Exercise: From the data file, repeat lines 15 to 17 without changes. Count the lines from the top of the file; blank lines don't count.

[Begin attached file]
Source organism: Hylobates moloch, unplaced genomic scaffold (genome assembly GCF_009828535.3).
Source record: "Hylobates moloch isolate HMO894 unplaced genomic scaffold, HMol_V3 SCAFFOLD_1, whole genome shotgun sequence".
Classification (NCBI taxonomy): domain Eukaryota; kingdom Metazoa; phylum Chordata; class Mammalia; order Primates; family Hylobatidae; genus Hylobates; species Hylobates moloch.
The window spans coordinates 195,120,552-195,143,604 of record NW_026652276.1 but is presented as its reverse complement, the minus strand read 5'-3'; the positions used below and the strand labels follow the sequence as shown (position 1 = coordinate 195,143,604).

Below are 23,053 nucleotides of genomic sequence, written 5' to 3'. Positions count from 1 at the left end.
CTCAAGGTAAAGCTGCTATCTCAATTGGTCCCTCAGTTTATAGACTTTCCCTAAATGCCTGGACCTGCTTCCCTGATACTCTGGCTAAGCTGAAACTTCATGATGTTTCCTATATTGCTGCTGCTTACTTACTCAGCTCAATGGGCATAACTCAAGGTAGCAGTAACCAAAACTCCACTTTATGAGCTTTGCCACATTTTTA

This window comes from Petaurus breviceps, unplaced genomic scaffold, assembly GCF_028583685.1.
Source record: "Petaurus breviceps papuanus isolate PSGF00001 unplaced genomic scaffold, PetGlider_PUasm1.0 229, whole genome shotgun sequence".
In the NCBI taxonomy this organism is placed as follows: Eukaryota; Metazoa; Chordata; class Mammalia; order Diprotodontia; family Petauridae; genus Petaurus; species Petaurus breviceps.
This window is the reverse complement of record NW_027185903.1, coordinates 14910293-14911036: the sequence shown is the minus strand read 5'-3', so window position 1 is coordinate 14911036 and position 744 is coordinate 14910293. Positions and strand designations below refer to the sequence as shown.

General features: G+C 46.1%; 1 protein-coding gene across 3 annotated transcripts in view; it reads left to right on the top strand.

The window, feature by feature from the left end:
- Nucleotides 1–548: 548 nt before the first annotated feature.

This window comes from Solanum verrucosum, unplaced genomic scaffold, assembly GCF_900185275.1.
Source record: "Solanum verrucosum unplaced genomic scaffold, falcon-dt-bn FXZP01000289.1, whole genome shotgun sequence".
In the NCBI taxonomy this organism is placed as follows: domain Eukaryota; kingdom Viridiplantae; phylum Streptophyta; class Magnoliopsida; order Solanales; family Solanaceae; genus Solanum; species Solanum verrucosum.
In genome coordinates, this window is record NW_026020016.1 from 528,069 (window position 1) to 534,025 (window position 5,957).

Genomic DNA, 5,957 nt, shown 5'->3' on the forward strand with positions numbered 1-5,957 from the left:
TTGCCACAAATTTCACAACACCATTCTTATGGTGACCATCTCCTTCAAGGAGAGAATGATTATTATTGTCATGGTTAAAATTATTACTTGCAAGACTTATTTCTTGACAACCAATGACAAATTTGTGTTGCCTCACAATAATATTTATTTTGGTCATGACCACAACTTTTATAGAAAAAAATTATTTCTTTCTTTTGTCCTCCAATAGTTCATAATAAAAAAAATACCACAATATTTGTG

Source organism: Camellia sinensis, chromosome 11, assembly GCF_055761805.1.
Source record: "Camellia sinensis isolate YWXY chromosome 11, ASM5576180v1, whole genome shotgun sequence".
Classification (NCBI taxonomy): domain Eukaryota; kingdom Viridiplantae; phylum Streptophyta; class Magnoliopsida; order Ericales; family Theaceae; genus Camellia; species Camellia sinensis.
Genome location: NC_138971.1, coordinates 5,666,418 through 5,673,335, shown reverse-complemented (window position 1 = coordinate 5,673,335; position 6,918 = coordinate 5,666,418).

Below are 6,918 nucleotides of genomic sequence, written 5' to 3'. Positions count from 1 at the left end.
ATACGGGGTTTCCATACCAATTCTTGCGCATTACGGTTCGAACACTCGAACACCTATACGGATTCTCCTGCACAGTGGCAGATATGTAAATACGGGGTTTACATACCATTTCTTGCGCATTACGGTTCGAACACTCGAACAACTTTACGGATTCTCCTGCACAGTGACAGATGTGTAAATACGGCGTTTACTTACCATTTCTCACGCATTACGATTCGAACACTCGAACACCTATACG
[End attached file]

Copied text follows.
Source record: "Solanum verrucosum unplaced genomic scaffold, falcon-dt-bn FXZP01000289.1, whole genome shotgun sequence".
In the NCBI taxonomy this organism is placed as follows: domain Eukaryota; kingdom Viridiplantae; phylum Streptophyta; class Magnoliopsida; order Solanales; family Solanaceae; genus Solanum; species Solanum verrucosum.
In genome coordinates, this window is record NW_026020016.1 from 528,069 (window position 1) to 534,025 (window position 5,957).